A new article looks at how evidence-based medicine can help reduce the cost of cancer treatment. Here’s the situation:
The high cost of oncology is gaining a lot of attention these days. With cancer care accounting for ten percent of healthcare costs, payers are hungry to find ways to be more frugal. As oncologists, it is in our best interest, as well as the best interest of our patients, to take a proactive, leadership role in finding solutions that sustain our ability to deliver high-quality care.
OK, sounds good. How do we accomplish this? One idea:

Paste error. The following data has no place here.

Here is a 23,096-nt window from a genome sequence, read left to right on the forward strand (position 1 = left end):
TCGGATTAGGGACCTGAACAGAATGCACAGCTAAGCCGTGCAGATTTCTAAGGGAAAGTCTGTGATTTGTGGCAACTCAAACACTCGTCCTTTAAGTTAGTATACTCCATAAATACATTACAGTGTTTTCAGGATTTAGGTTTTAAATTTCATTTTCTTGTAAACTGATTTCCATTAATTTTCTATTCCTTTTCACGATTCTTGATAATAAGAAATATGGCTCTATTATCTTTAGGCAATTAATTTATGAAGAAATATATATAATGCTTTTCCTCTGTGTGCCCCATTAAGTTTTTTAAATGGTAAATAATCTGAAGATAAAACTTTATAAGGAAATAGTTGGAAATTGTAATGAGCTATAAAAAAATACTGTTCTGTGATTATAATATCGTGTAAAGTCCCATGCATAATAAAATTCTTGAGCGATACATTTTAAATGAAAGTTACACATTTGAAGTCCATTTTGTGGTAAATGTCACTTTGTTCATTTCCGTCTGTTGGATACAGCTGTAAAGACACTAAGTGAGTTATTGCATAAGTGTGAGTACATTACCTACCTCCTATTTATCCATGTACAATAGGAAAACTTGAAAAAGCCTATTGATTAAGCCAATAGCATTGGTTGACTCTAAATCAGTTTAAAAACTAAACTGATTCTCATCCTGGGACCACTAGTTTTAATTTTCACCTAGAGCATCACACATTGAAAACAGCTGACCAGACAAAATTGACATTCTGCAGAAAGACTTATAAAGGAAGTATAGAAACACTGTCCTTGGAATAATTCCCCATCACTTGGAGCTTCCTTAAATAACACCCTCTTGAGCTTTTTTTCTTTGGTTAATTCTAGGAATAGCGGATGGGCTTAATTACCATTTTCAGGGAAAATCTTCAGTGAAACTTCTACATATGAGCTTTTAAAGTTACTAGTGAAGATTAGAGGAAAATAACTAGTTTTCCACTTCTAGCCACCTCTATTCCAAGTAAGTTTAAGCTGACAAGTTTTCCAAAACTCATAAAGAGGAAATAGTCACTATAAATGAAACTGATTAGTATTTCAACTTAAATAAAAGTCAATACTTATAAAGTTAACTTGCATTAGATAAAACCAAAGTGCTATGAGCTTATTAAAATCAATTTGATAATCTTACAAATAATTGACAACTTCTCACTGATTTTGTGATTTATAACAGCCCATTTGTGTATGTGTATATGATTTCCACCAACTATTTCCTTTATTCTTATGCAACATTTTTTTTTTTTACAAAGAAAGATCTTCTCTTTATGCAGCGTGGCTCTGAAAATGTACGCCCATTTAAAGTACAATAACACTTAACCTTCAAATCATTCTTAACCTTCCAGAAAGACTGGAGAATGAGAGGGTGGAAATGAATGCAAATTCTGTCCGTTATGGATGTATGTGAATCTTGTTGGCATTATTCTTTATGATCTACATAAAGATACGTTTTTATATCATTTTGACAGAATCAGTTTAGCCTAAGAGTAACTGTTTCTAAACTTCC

A study by Milliman analyzing Medstat 2007 data revealed that out of those chemotherapy patients with 10 major cancer diagnoses who were identified as dying in an inpatient setting, 24% received chemotherapy within 14 days of death and 51% received chemotherapy within 30 days of death. While we cannot always predict when death will occur, pathways can help guide physicians in making decisions and treatment recommendations pertaining to whether to offer additional cycles of a treatment or move to second, third, and further lines of treatment. They can also provide practical guidance that can be helpful in end-of-life care discussions. This includes demonstrating that transitioning to hospice care can improve the patient’s and the family’s quality of life and can reduce the costs borne by the family and payers by avoiding unnecessary and ineffective chemotherapy administered within a few weeks of death.